‘If we can’t cope with a ants, don’t disaster with a anthill.” So goes a aphorism chanted by a activists occupying land belonging to a sugarcane estimate plant in a north-eastern Brazilian city of Santa Helena – one bend of a Landless Workers Movement (MST) that has been battling for land entrance for smallholder farmers in a nation given 1984. The means is unimpeachable, and even some-more dire with Jair Bolsonaro’s stream subsidy for cruel agribusiness whose hulk footprint excludes roughly everybody else.
So it’s startling that a outcome of this advocatory and visually pointy documentary – executive Camila Freitas’s feature-length entrance – is rather deadening. Filmed over 4 years, it forgoes commentary, simply concomitant a peasant-activists as they illusion about how to allot a terrain, discuss their principles, and try to win hearts and minds in town. Structured around prolonged discourse scenes shot by with testimony of misapplication and struggle, it finally exudes a bizarre acquiescence notwithstanding all a faith being traded. No charismatic particular clever adequate to lift a film emerges; a rounds of criticism opposite a standing quo, divided from a fields, seem Sisyphean.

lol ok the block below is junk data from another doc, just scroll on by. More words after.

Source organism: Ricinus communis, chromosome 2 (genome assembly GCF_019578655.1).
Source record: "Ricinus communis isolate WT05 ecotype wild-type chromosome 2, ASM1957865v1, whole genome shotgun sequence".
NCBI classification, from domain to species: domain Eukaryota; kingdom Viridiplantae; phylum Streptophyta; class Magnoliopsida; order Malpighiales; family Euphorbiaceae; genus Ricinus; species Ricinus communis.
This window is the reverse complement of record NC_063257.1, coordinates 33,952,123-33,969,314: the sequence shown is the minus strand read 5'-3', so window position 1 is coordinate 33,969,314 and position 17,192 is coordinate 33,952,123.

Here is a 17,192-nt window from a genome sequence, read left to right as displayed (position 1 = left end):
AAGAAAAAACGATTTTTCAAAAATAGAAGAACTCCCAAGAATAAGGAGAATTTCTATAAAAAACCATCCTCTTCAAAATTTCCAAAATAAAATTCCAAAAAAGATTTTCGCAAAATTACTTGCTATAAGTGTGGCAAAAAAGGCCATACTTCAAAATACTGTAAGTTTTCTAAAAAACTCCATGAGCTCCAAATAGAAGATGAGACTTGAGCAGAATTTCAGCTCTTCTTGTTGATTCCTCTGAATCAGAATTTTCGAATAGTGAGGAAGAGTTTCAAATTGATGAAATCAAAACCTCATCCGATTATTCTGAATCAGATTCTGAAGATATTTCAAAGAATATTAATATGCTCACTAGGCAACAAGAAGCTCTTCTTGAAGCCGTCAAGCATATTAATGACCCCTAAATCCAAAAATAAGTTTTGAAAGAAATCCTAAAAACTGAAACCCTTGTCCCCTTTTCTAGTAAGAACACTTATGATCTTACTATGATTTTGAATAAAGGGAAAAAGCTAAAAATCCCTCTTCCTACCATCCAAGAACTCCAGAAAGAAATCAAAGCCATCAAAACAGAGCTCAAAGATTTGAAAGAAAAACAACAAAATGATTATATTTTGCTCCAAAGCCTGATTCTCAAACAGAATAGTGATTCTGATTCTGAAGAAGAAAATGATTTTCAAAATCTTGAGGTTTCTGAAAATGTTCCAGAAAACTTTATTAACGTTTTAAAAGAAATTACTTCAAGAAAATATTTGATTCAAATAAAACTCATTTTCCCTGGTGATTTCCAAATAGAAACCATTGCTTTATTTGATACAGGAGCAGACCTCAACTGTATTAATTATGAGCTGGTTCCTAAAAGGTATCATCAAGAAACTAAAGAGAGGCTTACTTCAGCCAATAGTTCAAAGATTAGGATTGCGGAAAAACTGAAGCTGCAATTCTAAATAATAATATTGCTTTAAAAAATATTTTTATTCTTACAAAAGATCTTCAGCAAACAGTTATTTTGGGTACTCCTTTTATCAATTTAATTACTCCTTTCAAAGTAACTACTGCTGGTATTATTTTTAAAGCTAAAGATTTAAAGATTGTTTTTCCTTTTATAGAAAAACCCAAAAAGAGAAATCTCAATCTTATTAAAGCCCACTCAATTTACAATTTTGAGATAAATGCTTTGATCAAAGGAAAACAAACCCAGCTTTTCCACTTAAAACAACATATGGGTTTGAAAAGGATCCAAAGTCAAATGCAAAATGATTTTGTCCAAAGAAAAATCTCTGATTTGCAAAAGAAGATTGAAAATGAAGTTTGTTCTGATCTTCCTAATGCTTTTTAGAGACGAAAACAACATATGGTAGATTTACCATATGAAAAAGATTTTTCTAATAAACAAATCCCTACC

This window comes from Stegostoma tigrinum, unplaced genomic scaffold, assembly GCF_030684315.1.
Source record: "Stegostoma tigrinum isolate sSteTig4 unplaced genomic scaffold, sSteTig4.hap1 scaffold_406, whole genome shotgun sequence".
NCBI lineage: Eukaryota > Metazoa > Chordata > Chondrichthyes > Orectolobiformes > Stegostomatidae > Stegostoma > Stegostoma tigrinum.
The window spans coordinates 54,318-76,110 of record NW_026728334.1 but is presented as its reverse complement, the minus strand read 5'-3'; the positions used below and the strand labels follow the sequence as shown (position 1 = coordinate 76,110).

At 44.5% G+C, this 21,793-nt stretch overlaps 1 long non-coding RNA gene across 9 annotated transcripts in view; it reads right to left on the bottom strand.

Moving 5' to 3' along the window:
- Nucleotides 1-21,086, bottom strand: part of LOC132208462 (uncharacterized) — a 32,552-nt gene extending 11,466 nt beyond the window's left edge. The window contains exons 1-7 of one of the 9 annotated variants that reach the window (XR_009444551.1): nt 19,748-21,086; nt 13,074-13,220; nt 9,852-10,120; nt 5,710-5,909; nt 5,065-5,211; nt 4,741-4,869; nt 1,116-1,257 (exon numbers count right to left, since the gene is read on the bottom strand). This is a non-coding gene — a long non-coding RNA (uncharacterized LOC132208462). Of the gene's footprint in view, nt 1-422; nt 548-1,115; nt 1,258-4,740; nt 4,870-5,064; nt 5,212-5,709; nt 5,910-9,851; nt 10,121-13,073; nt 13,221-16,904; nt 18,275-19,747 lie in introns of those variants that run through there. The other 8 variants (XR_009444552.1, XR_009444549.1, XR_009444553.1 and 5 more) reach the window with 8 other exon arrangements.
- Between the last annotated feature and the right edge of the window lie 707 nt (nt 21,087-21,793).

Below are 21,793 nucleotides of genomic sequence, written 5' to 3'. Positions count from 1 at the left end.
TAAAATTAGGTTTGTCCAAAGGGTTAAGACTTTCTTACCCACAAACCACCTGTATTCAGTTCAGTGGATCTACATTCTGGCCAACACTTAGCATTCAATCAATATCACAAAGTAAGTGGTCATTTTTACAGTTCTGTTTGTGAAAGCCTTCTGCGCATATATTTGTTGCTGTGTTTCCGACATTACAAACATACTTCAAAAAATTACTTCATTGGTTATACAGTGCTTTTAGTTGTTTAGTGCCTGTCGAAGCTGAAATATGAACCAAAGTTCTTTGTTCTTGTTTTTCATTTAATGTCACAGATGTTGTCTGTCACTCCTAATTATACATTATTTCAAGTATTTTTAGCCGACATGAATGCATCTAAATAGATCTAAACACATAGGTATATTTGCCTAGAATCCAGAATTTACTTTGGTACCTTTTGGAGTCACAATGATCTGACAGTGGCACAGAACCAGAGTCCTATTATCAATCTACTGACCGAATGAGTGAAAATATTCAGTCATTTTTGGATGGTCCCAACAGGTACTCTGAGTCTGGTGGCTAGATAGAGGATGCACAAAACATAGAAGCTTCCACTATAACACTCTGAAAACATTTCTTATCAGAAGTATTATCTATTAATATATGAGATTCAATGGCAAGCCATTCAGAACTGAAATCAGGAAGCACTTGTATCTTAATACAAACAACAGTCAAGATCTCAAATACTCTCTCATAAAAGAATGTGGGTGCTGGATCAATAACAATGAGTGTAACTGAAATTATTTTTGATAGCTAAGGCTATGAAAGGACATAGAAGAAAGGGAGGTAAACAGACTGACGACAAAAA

Perhaps a regressive army ranged opposite them are too good to design such a breakthrough. But Freitas’s instinct is radically passive, too, refusing to exaggerate undercurrents and factions in a transformation that competence advantage from some-more chronological explanation.
Even a film’s visible energy feeds this feeling of futility. The ravishing shots that punctuate a conversations emphasize a intractable system, as with one of sluggish judges staring into space in a courtroom. But differently they lapse to a landscape, a almighty need to compartment and tend, and a relaxed insusceptibility of nature. Reflection, not revolution, seems a usually viable option.